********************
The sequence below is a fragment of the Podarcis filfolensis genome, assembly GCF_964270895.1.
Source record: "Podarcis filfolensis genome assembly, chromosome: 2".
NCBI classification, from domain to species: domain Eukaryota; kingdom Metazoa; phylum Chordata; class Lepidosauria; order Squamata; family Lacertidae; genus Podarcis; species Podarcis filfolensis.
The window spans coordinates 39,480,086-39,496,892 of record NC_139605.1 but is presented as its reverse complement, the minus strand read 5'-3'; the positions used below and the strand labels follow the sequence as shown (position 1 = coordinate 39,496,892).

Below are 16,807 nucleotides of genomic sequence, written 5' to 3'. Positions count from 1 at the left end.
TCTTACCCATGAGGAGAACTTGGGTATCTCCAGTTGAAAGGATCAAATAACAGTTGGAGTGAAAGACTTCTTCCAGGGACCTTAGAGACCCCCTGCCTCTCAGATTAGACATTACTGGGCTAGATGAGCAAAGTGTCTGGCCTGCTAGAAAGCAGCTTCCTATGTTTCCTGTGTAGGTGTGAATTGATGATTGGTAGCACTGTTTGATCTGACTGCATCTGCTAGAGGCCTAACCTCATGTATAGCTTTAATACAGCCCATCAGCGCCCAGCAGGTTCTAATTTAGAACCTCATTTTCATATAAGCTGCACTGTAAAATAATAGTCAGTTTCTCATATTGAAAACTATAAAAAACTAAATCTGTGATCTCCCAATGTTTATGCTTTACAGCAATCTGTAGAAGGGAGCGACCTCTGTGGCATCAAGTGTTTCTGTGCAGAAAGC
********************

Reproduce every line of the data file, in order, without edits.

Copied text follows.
The sequence below is a fragment of the Podarcis filfolensis genome, assembly GCF_964270895.1.
Source record: "Podarcis filfolensis genome assembly, chromosome: 2".
NCBI classification, from domain to species: domain Eukaryota; kingdom Metazoa; phylum Chordata; class Lepidosauria; order Squamata; family Lacertidae; genus Podarcis; species Podarcis filfolensis.
The window spans coordinates 39,480,086-39,496,892 of record NC_139605.1 but is presented as its reverse complement, the minus strand read 5'-3'; the positions used below and the strand labels follow the sequence as shown (position 1 = coordinate 39,496,892).

Below are 16,807 nucleotides of genomic sequence, written 5' to 3'. Positions count from 1 at the left end.
TCTTACCCATGAGGAGAACTTGGGTATCTCCAGTTGAAAGGATCAAATAACAGTTGGAGTGAAAGACTTCTTCCAGGGACCTTAGAGACCCCCTGCCTCTCAGATTAGACATTACTGGGCTAGATGAGCAAAGTGTCTGGCCTGCTAGAAAGCAGCTTCCTATGTTTCCTGTGTAGGTGTGAATTGATGATTGGTAGCACTGTTTGATCTGACTGCATCTGCTAGAGGCCTAACCTCATGTATAGCTTTAATACAGCCCATCAGCGCCCAGCAGGTTCTAATTTAGAACCTCATTTTCATATAAGCTGCACTGTAAAATAATAGTCAGTTTCTCATATTGAAAACTATAAAAAACTAAATCTGTGATCTCCCAATGTTTATGCTTTACAGCAATCTGTAGAAGGGAGCGACCTCTGTGGCATCAAGTGTTTCTGTGCAGAAAGC